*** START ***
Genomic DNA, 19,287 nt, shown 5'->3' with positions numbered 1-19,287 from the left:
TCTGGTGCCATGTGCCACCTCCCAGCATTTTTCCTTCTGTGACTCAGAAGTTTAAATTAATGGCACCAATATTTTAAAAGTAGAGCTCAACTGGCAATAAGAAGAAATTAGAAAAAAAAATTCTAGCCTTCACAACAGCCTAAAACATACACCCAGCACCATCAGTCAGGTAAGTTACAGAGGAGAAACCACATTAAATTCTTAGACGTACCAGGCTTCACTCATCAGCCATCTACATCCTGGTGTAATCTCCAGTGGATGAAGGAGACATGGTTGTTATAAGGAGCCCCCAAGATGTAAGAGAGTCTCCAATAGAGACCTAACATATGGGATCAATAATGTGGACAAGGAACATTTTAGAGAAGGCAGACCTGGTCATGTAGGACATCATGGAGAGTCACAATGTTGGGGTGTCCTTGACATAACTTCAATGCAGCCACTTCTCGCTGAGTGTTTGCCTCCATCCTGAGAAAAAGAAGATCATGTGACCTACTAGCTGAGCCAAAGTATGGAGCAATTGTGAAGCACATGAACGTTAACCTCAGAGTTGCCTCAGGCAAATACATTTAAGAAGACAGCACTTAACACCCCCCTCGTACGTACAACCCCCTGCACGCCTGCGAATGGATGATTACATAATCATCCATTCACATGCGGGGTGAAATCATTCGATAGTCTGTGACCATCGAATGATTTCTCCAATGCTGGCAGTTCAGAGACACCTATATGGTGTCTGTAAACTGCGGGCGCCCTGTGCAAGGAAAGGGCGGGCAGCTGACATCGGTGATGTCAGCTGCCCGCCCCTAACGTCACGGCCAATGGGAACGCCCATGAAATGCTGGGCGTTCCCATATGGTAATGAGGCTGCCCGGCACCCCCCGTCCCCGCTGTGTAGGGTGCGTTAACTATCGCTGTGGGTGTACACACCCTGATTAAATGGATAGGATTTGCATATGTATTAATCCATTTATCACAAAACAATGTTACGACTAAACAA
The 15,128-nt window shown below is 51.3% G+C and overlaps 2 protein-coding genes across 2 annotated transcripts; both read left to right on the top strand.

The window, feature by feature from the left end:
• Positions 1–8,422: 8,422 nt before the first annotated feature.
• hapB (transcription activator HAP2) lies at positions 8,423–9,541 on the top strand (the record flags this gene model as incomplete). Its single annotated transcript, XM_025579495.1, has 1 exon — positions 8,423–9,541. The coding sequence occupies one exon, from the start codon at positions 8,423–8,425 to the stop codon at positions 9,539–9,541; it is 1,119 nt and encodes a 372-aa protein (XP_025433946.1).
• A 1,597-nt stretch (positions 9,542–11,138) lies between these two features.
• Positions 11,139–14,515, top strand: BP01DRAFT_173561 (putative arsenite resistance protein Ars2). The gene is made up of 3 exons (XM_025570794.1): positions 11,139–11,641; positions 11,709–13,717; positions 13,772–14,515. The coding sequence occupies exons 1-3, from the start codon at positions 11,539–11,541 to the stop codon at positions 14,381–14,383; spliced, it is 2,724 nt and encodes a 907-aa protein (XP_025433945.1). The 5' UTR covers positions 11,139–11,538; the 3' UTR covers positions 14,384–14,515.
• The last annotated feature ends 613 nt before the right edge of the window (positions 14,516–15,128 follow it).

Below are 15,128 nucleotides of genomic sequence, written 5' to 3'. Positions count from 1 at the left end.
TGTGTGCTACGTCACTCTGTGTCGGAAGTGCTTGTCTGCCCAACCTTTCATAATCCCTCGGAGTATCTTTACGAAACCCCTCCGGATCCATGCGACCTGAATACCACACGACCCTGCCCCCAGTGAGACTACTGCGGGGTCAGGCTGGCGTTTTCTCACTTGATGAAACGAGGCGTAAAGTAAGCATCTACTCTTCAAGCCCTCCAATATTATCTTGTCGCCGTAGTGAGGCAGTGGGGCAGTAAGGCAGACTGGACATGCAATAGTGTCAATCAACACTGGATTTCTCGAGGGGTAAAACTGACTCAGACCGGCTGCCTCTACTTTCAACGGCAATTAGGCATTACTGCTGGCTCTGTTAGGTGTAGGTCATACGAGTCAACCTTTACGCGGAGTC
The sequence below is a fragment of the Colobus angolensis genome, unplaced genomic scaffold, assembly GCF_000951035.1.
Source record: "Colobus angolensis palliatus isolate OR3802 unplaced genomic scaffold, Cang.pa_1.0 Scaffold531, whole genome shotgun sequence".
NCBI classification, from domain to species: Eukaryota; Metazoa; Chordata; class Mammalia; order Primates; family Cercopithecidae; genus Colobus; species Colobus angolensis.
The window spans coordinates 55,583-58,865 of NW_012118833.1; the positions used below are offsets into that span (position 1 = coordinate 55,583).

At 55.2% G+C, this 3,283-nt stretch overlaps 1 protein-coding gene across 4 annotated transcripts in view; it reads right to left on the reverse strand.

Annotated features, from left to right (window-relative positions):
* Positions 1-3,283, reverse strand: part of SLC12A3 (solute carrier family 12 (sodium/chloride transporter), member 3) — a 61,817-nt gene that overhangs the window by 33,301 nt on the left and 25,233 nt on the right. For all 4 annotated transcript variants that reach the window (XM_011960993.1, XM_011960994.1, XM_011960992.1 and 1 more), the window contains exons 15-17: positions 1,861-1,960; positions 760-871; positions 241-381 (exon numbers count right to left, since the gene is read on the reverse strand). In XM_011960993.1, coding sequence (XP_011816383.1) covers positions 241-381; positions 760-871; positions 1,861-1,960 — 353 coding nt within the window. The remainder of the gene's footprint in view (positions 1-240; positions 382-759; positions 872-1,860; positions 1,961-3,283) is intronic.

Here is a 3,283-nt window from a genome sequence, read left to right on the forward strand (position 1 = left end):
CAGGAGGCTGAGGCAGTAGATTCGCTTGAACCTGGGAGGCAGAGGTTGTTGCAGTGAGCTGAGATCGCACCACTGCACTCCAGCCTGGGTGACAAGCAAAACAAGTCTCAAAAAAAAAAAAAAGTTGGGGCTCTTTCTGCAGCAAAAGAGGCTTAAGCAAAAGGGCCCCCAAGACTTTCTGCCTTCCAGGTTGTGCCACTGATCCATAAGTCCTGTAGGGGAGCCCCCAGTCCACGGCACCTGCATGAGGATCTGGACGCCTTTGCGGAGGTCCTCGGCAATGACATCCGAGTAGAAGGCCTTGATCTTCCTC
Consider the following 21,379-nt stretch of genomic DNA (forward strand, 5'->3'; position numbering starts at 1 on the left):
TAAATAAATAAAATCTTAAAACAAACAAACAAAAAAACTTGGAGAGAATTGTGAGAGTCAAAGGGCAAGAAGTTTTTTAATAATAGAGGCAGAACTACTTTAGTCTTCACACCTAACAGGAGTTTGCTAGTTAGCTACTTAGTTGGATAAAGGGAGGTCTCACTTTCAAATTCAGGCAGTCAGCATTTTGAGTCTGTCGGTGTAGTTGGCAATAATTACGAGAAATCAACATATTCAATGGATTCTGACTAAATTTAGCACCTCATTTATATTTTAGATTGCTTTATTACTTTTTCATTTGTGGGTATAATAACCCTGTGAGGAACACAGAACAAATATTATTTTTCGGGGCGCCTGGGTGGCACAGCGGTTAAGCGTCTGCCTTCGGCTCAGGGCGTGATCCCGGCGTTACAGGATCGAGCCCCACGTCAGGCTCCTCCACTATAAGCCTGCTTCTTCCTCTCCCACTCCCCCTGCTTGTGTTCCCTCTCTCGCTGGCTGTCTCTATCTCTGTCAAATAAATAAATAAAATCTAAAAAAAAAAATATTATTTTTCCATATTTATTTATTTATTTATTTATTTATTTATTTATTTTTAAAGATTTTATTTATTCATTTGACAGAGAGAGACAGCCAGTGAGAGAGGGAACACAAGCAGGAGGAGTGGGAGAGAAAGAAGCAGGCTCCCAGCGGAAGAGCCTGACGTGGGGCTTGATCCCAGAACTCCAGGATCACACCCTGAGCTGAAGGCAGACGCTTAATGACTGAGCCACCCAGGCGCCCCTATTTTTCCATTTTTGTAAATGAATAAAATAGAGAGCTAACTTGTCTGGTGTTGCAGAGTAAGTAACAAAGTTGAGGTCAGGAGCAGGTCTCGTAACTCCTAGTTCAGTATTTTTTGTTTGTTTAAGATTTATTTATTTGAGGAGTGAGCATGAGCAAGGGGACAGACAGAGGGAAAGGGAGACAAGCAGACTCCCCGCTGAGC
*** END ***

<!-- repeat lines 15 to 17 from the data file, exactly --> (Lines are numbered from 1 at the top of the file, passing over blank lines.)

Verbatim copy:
The window spans coordinates 55,583-58,865 of NW_012118833.1; the positions used below are offsets into that span (position 1 = coordinate 55,583).

At 55.2% G+C, this 3,283-nt stretch overlaps 1 protein-coding gene across 4 annotated transcripts in view; it reads right to left on the reverse strand.

Annotated features, from left to right (window-relative positions):